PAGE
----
Official rhetoric on improving the environment in China has been backed up with deeds in recent months. In addition to a new environmental protection tax, the government has banned the import of problematic waste and announced the implementation of an emissions trading scheme. Defying expectations, tighter environmental regulation resulted in an improvement in Beijing's air quality last year. Greenpeace reports that air pollution values were down by over 30 % in the last quarter of 2017, which offset the poor air quality trend of the first three quarters. Progress nationwide, however, was not as impressive, with the least progress in improving air quality in years. Part of the problem was that industrial production growth appears to have accelerated from the low growth of previous years, even if it is difficult to discern any fluctuations in growth from official GDP figures.
The new environment protection tax, which entered into force at the beginning of January, replaces an arrangement in place since 1979, whereby polluters paid an emissions fee to the environmental regulators. The shifting of collection responsibilities to tax officials should make it more difficult to evade payment, a fairly common activity in the past. The tax rate varies according to pollutant and province. Local governments have been granted the authority to impose taxes as long as they are within the range set forth by the central government. Implementation of the environmental protection tax has been criticised for giving local governments too much freedom in setting rates. Many local governments have decided to set the rates close to the lower limits, even if they retain the taxes collected. For example, under the upper and lower limits set by the central government, an air pollutant tax could be set anywhere in the range of 1.2 to 12 yuan per 0.95 kilograms of nitrogen or sulphur dioxide emissions. China's biggest coal-producing region, Shanxi province, has imposed an air pollution tax of just 1.8 yuan. A similar move was taken by Guangdong province, a hub of high-tech production. Critics point out that it is not at all certain that officials are capable of gathering reliable data on the amount and nature of pollution generated by firms. There are also worries that companies will try to circumvent emission taxes.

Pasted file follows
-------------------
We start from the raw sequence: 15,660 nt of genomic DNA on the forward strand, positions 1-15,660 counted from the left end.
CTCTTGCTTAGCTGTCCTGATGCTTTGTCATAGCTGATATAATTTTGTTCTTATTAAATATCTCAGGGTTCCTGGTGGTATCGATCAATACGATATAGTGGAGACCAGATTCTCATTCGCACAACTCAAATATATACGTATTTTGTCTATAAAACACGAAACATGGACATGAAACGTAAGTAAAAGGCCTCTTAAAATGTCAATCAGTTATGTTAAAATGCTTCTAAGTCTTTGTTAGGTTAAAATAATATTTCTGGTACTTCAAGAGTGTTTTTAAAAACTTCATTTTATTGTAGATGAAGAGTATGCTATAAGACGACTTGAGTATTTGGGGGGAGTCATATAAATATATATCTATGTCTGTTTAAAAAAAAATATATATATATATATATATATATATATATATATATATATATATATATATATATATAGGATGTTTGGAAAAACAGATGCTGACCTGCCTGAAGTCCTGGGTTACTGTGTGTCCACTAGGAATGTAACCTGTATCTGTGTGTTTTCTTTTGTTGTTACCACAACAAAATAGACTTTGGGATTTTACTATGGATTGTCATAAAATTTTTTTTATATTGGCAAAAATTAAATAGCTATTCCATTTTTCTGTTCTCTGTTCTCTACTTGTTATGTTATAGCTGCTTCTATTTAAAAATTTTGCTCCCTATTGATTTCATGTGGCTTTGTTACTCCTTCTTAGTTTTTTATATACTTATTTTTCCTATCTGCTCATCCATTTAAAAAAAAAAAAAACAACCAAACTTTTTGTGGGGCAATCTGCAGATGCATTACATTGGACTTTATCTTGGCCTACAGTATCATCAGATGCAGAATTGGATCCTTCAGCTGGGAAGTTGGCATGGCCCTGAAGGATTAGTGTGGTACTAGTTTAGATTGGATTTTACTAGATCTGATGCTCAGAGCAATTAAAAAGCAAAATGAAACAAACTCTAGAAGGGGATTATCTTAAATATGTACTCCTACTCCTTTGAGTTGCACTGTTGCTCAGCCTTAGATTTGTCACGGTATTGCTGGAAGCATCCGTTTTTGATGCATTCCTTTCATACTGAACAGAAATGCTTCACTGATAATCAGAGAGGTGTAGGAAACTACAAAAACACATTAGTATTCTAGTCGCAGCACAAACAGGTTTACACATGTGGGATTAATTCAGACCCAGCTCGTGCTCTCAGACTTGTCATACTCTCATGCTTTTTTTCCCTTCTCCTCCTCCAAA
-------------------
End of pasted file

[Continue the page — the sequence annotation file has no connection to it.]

An import ban on problematic waste was imposed in conjunction with the environmental protection tax. The ban applies to 24 types of problematic waste such as household plastics and unsorted paper. The ban has global implications. Many countries, particularly developed Western nations, send their waste abroad for processing. China has been the world's leading waste importer for decades. In 2017, for example, China imported about 40 million metric tons of plastic, paper and metal waste worth roughly $22 billion.
The government also announced at the end of December that a pilot emissions trading scheme was being rolled out nationwide. While only power plants are initially required to participate in the trading scheme, the goal is to eventually expand the programme to include other polluters.